Following events, we ’ ve been able to create a survey for our registrants, which is emailed to them. Thanks to everyone who responds. We so appreciate your comments. The Education Committee will review them and incorporate some of your excellent suggestions into future planning of events.

to any of your comments, please include your email or forward your enquiry to the Administrator ccisw@cci - so that we can provide an appropriate response. Note:If you would like a response

CCI Review 2021/2022 —March 2022 - 4

If you have indicated your interest in membership, and where the survey does not gather your contact information, please view your options for membership here membership/join - cci - today. or reach out to the Administrator who will be happy to assist. Forms for 2022/2023 membership will be available once our budget has been approved for the year. Planning Ahead The CCI Education Committee continues to plan for the future. If you have a topic that you would have us cover either at an event or in an article, please email the Administrator with it. We appreciate all of your input. Thank you I am forever grateful to all the members of our CCI Board and so many of our members who make my job as the Administrator so enjoyable.

Celebrating 40 Years.


The Canadian Condominium Institute was established for Canada in November 1982 making this year its 40th Anniversary. The following was created to recognize this momentous occasion. Celebrations will be held at their upcoming events.

Please do not send address or contact

person changes to the National Office of CCI or to the Association of Condominium Managers of Ontario (ACMO) for the quarterly Condominium MANAGER (CM) magazine. Please contact the CCI Administrator by email at with any and all contact information changes. Allow 6 weeks for change to occur.

September 2022 marks our chapter ’ s 30th Anniversary. We tend to celebrate the occasion! We hope you will join us then.

Enjoy Spring! ■

Submissions to the Condo Insurance Consultation– Insurance, Condo & Building Acts


CCI - T has submitted comprehensive comments to the Ministry of Government and Consumer Service on behalf of all CCI chapters in response to the Ministry's request for written comments as part of the Ministry's consultation on condominium insurance issues. Increasingly, condominiums have been experiencing substantial increases in insurance premiums and deductibles, and some condominiums have been finding it difficult to secure insurance at reasonable rates, if at all.

It can be found on the CCI National Resource Centre here.

Or at the Source Website here .

CCI's written comments were submitted to the Ministry on January 31, 2022. A copy of our submission is accessible here .

CCI Review 2021/2022 —March 2022 - 5

Welcome New Members!

CCI MEMBERSHIP Annual July 1 — June 30 CCI welcomes all persons and businesses with interests in the condo community to their membership. The national organization, along with 17 chapters across Canada, continue to educate, to offer professional assistance, to improve legislation affecting condo and to develop standards of competence on behalf of the condo industry and its residents.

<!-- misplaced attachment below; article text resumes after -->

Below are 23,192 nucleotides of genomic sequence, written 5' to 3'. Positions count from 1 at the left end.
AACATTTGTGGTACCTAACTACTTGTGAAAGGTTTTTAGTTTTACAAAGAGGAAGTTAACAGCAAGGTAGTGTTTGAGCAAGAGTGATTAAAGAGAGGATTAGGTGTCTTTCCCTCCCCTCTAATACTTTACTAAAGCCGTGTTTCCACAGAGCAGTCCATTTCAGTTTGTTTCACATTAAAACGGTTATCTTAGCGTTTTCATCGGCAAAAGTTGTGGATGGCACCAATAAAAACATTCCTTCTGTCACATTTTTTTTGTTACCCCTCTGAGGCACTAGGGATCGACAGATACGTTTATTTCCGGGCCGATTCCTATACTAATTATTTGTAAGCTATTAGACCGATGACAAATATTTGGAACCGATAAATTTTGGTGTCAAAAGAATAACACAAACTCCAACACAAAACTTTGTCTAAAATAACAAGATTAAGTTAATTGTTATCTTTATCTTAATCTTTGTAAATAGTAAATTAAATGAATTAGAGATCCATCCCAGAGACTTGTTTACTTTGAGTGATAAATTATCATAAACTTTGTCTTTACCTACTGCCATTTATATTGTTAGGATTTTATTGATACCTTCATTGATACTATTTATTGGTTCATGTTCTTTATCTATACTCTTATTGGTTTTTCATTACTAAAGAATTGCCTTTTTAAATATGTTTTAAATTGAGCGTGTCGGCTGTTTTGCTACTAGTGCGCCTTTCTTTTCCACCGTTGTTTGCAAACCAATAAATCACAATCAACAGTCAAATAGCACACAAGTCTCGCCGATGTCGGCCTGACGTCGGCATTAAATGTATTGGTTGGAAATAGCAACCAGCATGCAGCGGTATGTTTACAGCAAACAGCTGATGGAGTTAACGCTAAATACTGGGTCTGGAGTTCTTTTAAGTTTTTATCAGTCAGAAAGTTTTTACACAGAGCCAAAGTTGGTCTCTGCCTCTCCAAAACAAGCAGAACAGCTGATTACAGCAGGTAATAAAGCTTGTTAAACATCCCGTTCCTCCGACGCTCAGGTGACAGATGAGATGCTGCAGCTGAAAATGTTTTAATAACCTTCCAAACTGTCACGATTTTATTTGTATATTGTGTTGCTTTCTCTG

We are always pleased to welcome new members to our CCI family. The continuing growth in condominium development demonstrates the genuine need for expansion in education and in professions that can provide goods and services to strengthen our communities. Building and Supporting Businesses Managers often have preferred suppliers and trades who provide exceptional services. Growth in this industry can be bolstered by the expanding condominium community. CCI is an excellent connection and resource to profile their expertise and build their businesses. We all need to support our local companies, just as they support our communities in so many ways, including the services they provide. It is important they remain in business and continue to provide the valuable services they do, right here in our own city. As new members join us, updates to the online Professional Service and Business Partner Listing, will be made. Please visit it for contact information and updates for new and returning businesses. Changes to the listing should be referred to the Administrator at ccisw@cci - ProfessionalMembers G3 Property Solutions 31-1615 North Routledge Park, London N6H 5N5 Tel: 519-601-9004 | Website: Corey Sargeant, RCM, OLCM | Email:

Professional Membership

This group includes all those individuals who earn a portion or all of their income from providing professional services to the condo industry. i.e., . lawyers, accountants, engineers, condo managers, real estate agents or brokers, appraisers, insurance brokers, etc.

Business Partner Membership

Any corporation (other than one that would qualify for condo or professional membership), partnership, sole proprietorship, government agency, investment firm, lending institution, advertising company, or other business entity involved in the condo industry. Each business designates a "member representative" to cast their vote and receive information from CCI.

Read Jones Christoffersen Ltd 22 Frederick Street, Suite 1014, Kitchener N2H 6M6 Tel: 519-954-6392 | Website: Ryan Dougherty, B.A.Sc., P. Eng. | Email


Builders Choice Air Systems Ltd. 492 Hill Street, London N6B 1E7

Condo Corporation Membership

Tel: 519-642-7000 Website: Curtis Godick | Email: